Sugar

In the wake of the tragic world that high fructose corn syrup has built, many Americans are keen on avoiding the GMO corn sludge that’s been connected with a number of health issues including our nation’s bulging obesity epidemic and diseases including type 2 diabetes. So, many Americans are returning to good ol’ white sugar as a “healthy” sweetener. But is this a good a thing?

In 1975, just shy of twenty years after high fructose corn syrup was invented, the average American consumed only four pounds of HFCS per year versus 70 pounds of sugar. Fast-forward 30-some years, and the consumption rates are nearly matched: 45 pounds of sugar and 39 pounds of HFCS.

While we’ve known for decades that too much sugar is not even close to a good thing for our health—obesity and diabetes have only skyrocketed since our consumption of corn syrup began to rise in the early 1980s—the reason may be in the glucose/fructose factor. Fructose levels are 5 percent higher in corn sugar than in cane sugar.

Efforts by health advocates including Michele Obama have injected a good deal of awareness about the dangers of HFCS into mainstream consciousness. Schools are now serving healthier foods that do not contain HFCS. Soda vending machines are essentially banned on most school campuses. Food and wellness experts like Jamie Oliver, Dr. Oz and Alice Waters are successfully educating Americans on the importance of diets rich in whole, unprocessed foods and increasingly lighter in snacks, candy or ice cream. The number of farmers markets in the U.S. has gone from under 2,000 in 1996 to nearly 8,000 today.

Responding to the surge in HFCS awareness, brands like Snapple and Pepsi launched products sweetened instead with sugar. Restaurants import Coca-Cola from Mexico where it’s still sugar-sweetened. Cereals, snack bars and myriad other sugar-sweetened foods are now marketed as “natural” alternatives to HFCS-sweetened products. The World Health Organization defines genetic modification by practice, as unnatural. Most of the corn syrup in the U.S. comes from GMO corn, and while it’s difficult to parse out the causes of the increasing number of digestive and metabolic illnesses plaguing our nation—two factors intersect in many of those cases: diets high in GMOs and diets high in (also GMO) corn syrup.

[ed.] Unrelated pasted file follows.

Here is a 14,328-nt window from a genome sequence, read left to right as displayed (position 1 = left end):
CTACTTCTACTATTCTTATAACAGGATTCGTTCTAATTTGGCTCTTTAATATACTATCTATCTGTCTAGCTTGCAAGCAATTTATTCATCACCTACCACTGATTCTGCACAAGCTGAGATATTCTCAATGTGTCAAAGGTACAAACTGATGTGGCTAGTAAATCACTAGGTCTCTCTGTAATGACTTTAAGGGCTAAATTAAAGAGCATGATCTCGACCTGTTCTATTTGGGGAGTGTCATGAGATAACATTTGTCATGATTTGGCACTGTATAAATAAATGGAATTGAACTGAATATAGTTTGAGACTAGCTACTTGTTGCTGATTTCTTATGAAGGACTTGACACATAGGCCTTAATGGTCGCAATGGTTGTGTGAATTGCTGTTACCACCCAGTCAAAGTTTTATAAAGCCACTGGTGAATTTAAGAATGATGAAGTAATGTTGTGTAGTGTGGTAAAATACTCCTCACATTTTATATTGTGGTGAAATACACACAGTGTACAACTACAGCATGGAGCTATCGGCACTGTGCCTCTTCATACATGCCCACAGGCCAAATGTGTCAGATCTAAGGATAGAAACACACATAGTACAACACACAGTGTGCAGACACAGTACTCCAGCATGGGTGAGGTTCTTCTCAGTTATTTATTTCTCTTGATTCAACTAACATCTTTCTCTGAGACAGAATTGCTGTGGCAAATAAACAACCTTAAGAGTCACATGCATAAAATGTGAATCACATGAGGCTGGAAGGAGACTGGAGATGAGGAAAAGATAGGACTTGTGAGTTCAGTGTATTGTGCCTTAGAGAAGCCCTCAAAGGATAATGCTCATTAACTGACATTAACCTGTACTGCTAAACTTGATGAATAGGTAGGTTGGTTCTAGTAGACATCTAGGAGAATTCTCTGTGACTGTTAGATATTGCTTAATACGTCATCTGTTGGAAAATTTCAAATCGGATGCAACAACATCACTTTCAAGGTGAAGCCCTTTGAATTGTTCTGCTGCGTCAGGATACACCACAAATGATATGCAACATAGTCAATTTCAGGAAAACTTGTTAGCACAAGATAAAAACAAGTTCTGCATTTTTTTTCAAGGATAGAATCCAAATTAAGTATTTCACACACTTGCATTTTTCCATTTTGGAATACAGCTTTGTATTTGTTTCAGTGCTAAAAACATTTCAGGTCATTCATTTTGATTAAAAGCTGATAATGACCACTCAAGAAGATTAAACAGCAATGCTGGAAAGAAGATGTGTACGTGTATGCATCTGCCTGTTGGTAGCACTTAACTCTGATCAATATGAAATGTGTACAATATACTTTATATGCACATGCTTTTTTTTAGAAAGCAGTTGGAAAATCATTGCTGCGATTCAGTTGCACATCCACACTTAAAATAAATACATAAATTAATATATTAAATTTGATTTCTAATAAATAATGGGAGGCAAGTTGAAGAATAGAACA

But, according to an article by Kim Severson in the New York Times, “many nutrition and obesity experts say sugar and high-fructose corn syrup are equally bad in excess.” Add to that the booming beet sugar industry, which is now 95 percent genetically modified, mainly with Monsanto’s Roundup Ready sugar beets, recently deregulated by the USDA. So, consumers looking to replace GMO HFCS with “sugar” may be trading up for another genetically modified product. (Products that contain sugar originating from the sugarcane plant will typically specify “cane sugar” on the label versus GMO beet sugar typically labeled as “sugar”.)

Even the AMA says there is no difference between sugar and corn syrup when it comes to obesity, according to Severson, “To researchers and nutritionists who study obesity and the effects of sugar on the body, the resurrection of sugar is maddening.”

Keep in touch with Jill on Twitter @jillettinger

Resources:

http://www.nytimes.com/2009/03/21/dining/21sugar.html?pagewanted=all

http://www.motherjones.com/environment/2009/07/sugar-vs-corn-syrup

Image: Steve Snodgrass